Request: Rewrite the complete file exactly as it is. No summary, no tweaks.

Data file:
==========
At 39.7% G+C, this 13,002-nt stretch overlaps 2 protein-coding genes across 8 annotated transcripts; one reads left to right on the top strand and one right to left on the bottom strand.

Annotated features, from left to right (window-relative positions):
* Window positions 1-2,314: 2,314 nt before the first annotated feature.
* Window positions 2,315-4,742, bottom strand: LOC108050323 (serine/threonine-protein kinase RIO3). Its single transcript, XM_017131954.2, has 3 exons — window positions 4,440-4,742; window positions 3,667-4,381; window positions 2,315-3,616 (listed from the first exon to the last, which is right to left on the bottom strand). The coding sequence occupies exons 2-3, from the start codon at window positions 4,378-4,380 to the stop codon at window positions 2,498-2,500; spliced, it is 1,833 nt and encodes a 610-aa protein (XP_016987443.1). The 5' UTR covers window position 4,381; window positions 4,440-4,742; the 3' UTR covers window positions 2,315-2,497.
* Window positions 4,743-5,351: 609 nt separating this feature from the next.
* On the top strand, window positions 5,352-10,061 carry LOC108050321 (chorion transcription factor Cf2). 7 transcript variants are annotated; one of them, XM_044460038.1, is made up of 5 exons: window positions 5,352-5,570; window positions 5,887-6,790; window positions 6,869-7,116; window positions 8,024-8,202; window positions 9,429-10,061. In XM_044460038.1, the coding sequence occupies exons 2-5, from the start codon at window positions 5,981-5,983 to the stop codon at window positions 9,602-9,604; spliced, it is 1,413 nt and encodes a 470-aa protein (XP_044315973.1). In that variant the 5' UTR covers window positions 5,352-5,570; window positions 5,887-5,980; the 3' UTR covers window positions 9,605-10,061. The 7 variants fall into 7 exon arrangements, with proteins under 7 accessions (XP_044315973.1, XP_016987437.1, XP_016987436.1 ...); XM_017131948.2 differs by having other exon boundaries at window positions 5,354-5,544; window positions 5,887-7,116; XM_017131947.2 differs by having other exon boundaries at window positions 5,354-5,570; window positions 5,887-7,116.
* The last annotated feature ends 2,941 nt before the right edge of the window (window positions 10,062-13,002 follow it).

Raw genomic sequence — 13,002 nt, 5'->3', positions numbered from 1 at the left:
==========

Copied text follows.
At 39.7% G+C, this 13,002-nt stretch overlaps 2 protein-coding genes across 8 annotated transcripts; one reads left to right on the top strand and one right to left on the bottom strand.

Annotated features, from left to right (window-relative positions):
* Window positions 1-2,314: 2,314 nt before the first annotated feature.
* Window positions 2,315-4,742, bottom strand: LOC108050323 (serine/threonine-protein kinase RIO3). Its single transcript, XM_017131954.2, has 3 exons — window positions 4,440-4,742; window positions 3,667-4,381; window positions 2,315-3,616 (listed from the first exon to the last, which is right to left on the bottom strand). The coding sequence occupies exons 2-3, from the start codon at window positions 4,378-4,380 to the stop codon at window positions 2,498-2,500; spliced, it is 1,833 nt and encodes a 610-aa protein (XP_016987443.1). The 5' UTR covers window position 4,381; window positions 4,440-4,742; the 3' UTR covers window positions 2,315-2,497.
* Window positions 4,743-5,351: 609 nt separating this feature from the next.
* On the top strand, window positions 5,352-10,061 carry LOC108050321 (chorion transcription factor Cf2). 7 transcript variants are annotated; one of them, XM_044460038.1, is made up of 5 exons: window positions 5,352-5,570; window positions 5,887-6,790; window positions 6,869-7,116; window positions 8,024-8,202; window positions 9,429-10,061. In XM_044460038.1, the coding sequence occupies exons 2-5, from the start codon at window positions 5,981-5,983 to the stop codon at window positions 9,602-9,604; spliced, it is 1,413 nt and encodes a 470-aa protein (XP_044315973.1). In that variant the 5' UTR covers window positions 5,352-5,570; window positions 5,887-5,980; the 3' UTR covers window positions 9,605-10,061. The 7 variants fall into 7 exon arrangements, with proteins under 7 accessions (XP_044315973.1, XP_016987437.1, XP_016987436.1 ...); XM_017131948.2 differs by having other exon boundaries at window positions 5,354-5,544; window positions 5,887-7,116; XM_017131947.2 differs by having other exon boundaries at window positions 5,354-5,570; window positions 5,887-7,116.
* The last annotated feature ends 2,941 nt before the right edge of the window (window positions 10,062-13,002 follow it).

Raw genomic sequence — 13,002 nt, 5'->3', positions numbered from 1 at the left: